The pastors should remain available for invocations while making it clear that they cannot obey the directive to suppress their free exercise of religion. They have solid grounds for holding that position.

Anonymous said...

Luke's view is an argument for a state religion and/or a theocracy in the US!

Steve said...

It's time to grow up and realize that just because some one prays doesn't mean that you are forced to believe or that the nation is endorsing those prayers.

Use the Name, Luke said...

Luke's view is an argument for a state religion and/or a theocracy in the US!

Those same men also argued against a state religion and theocracy. Recognizing and allowing religion (and even claiming it's necessary for a successful, as Washington, Adams and others wrote) is not the same thing as setting up an official state religion or theocracy.

Theocracy means rule by a god or priests. I don't see that anywhere in our Constitution, and I would oppose adding such due both to the Bible's teaching of such a separation (render unto Ceaser…) and how horribly things went wrong when that was attempted.

Anonymous said...

I wise man once quoted 'siting in a church makes you no more a Christian the standing in a garage makes you a car'. Why do people treat Christianity like it contagious?

Anonymous said...

The simple truth is that prayer at public functions have been going on at the local, state and federal level since the founding of the US, over 200 yrs! While Christianity is the prevelant religion in the US, it has not become the "State" religion and no one is pressured to join. In the late 20th century, american athiests became offended by others practicing their freedom of religion. Now, ironically, the athiests are imposing their world view on the general public. We can't have public officials exercising their constitutional right to believe in God and act accordingly. People might think there is an God and then they won't join the athiest groups. Around here the athiest group meets regularly and invite others to join them. Sounds like a religion to me.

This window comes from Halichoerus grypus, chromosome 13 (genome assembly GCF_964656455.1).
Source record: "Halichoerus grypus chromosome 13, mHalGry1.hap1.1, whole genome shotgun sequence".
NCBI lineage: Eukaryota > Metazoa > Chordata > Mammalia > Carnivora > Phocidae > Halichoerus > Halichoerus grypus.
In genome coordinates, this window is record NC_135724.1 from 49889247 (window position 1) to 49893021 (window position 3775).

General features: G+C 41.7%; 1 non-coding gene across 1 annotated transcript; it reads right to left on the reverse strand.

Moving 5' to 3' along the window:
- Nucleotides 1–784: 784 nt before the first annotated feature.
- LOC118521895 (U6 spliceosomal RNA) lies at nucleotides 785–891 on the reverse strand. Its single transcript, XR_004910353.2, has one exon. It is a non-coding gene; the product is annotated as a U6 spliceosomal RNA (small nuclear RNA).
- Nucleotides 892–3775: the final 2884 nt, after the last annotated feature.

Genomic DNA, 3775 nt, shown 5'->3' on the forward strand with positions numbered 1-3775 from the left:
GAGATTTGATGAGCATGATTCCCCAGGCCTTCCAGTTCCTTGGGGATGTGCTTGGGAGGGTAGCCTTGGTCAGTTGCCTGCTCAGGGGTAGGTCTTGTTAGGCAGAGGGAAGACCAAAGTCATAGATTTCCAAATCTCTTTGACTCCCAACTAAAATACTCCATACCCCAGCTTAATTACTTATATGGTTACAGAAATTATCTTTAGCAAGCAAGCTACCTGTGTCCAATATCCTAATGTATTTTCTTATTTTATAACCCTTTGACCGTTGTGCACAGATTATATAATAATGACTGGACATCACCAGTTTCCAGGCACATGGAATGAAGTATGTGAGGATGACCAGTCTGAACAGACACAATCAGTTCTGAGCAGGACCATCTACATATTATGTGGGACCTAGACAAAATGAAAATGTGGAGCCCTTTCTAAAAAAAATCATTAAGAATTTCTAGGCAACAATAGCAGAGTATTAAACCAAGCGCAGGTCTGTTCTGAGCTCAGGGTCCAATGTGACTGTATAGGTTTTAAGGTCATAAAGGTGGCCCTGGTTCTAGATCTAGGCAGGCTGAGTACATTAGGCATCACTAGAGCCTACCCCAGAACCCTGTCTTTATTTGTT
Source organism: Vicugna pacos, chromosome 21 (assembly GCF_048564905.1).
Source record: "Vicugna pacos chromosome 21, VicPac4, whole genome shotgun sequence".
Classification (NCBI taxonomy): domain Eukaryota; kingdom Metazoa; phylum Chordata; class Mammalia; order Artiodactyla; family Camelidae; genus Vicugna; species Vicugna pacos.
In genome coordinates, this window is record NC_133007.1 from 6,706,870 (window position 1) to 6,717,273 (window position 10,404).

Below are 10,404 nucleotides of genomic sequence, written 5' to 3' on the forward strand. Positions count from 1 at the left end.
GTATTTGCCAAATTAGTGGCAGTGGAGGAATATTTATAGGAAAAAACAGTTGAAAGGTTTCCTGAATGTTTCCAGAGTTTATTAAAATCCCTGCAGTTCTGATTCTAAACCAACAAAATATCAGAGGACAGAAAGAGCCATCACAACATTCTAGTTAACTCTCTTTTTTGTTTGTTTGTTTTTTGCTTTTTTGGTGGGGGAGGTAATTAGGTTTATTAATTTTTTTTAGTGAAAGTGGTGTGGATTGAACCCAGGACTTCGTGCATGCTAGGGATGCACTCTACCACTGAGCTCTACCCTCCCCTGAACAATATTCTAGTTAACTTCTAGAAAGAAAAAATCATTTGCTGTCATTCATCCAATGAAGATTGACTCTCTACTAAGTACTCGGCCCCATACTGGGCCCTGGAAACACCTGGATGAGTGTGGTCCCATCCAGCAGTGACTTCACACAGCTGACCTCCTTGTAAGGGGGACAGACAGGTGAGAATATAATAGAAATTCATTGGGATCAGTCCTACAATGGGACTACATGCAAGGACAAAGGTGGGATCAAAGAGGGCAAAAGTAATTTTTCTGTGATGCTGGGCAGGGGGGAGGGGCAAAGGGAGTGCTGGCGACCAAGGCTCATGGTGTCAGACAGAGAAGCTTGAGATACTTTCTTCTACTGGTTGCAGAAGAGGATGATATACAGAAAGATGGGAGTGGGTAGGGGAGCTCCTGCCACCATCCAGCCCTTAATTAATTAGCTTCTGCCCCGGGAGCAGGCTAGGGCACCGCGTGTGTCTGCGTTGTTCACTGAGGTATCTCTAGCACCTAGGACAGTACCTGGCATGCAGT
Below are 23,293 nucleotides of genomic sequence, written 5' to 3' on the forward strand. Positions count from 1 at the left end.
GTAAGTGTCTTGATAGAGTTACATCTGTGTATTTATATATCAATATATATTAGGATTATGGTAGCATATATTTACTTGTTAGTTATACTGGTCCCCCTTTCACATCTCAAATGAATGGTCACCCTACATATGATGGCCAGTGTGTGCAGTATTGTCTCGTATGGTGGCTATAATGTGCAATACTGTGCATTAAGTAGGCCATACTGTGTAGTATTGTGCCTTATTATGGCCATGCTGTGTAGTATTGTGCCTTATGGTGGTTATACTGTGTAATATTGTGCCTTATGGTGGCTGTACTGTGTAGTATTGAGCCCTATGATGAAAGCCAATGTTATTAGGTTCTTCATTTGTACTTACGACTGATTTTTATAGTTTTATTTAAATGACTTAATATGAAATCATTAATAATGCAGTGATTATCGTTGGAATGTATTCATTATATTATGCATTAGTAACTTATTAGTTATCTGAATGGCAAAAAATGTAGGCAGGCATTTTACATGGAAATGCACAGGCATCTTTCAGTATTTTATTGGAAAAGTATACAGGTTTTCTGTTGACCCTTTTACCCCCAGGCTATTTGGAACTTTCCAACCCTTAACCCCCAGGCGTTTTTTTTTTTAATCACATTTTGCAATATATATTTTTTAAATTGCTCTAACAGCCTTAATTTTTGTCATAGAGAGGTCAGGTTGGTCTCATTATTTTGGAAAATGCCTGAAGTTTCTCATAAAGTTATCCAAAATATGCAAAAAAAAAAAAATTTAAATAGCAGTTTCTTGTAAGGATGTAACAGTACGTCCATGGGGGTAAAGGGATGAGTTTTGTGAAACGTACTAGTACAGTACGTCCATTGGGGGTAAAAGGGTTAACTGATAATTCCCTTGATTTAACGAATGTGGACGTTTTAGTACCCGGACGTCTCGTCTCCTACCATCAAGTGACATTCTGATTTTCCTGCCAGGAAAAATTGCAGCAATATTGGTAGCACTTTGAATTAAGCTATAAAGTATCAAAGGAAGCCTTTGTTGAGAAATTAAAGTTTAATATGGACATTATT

Anonymous said...

I bet a muslim asshole could invoke Allah's name with no problem.

Abdul X said...

"Sounds like a religion to me."

So, all it takes to be a religion is for a number of people get together with similar goals. I guess that makes a jury a religion. That makes a bunch of used-car salesmen at a dealership a religion. That makes the NRA a religion. Etc., etc., ....

Anonymous said...

The reference to religion in the US Constitution was intended to protect Christian denominations from each other as much as (or more than from) the US Government or the State!
However, the US is supposed to be a republican democracy, so atheists or non-religious people have as much right to make their opinions influence law and social issues as religious people, and to campaign and demonstrate as much as religious sects do.
Those who claim to be Christians may be the nominal majority but the Constitution protects the rights of minorities, which of course includes the non-religious.